And later at home: wood smoke in our clothes, full bellies, and a pile of smoky bones from Conor for stock. The happy feeling of a day well spent, and the prospect of one day returning to El Matador.

in the clear

This weekend past, due to a slight scheduling mishap, the Film Festival film we were to take the kids to turned out to practically clash with a film I was quite keen to see. So R. took the girls to their film, and I thought I’d ride my bike over to Penthouse in Brooklyn to see mine.

I think it’s quite good to use my bike for such mundane city transportational activities - I feel strongly that I should be using it more on a day to day basis rather than just off-road as a weekend hobby - but I’m generally too chicken (though gaining in confidence a little) to go up against Wellington’s traffic and roads.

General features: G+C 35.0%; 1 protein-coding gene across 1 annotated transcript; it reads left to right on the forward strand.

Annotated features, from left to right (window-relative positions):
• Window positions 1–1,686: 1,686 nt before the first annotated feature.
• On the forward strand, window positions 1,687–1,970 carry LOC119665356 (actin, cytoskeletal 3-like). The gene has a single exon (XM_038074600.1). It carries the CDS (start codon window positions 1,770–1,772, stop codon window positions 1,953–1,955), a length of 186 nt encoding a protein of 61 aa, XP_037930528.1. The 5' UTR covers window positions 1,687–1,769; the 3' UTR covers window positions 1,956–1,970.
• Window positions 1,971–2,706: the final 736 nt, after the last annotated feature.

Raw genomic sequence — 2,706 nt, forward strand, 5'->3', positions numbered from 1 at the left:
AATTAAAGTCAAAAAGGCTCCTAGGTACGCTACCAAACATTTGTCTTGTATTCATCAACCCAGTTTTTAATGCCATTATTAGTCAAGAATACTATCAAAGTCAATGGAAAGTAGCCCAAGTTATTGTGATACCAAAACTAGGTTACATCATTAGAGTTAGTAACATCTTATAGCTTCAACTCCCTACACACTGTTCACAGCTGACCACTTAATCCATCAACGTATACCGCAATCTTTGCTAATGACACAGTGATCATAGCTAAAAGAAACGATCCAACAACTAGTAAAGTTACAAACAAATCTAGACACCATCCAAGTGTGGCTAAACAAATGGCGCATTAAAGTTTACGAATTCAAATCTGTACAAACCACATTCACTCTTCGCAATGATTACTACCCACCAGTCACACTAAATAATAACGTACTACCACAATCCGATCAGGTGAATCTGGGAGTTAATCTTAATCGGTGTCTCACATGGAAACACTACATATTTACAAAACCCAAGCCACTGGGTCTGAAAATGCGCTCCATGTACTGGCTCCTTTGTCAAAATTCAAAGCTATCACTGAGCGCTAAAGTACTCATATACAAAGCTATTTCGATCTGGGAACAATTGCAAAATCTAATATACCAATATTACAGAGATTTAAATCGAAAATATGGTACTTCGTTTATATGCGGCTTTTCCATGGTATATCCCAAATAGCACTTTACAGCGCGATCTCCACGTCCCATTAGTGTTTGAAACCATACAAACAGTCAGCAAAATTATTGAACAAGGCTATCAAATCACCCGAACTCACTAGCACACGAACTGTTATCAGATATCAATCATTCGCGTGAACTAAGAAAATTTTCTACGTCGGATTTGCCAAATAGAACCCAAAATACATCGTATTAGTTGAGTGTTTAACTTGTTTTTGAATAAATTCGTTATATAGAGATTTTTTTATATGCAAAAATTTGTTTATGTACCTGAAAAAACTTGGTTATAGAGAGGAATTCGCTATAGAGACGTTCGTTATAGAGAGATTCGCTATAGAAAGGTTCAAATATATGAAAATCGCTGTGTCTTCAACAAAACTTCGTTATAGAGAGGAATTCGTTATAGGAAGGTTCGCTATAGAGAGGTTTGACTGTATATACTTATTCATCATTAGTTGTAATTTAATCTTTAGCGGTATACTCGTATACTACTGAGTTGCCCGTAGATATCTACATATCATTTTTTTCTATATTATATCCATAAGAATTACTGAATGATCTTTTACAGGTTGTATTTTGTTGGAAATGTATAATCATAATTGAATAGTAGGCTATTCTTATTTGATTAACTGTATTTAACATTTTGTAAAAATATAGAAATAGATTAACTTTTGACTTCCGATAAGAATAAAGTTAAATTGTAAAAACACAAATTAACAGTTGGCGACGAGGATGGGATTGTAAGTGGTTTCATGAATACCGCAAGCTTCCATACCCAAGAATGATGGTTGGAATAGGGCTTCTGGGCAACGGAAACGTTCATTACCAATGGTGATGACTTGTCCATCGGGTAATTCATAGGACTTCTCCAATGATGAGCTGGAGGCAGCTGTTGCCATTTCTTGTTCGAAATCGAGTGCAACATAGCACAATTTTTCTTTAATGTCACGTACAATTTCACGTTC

A Sunday afternoon though? That’s doable… especially as I could avoid dropping down to the centre of town by riding up alongside the Zealandia fence to where there’s a track down to the top of Brooklyn.

Anyway, getting to the theatre took less time that I thought, and it felt great.

The film was In the Fog, a really quite beautifully shot and formally constructed story about three people, their personalities and the choices they make in the face of a series of terrible situations. It was very Russian, and I liked it a lot.

Back out, and after some lunch I had a little more time to look about. It was such a nice day for August:

Wellington Harbour from Pol Hill, August 2012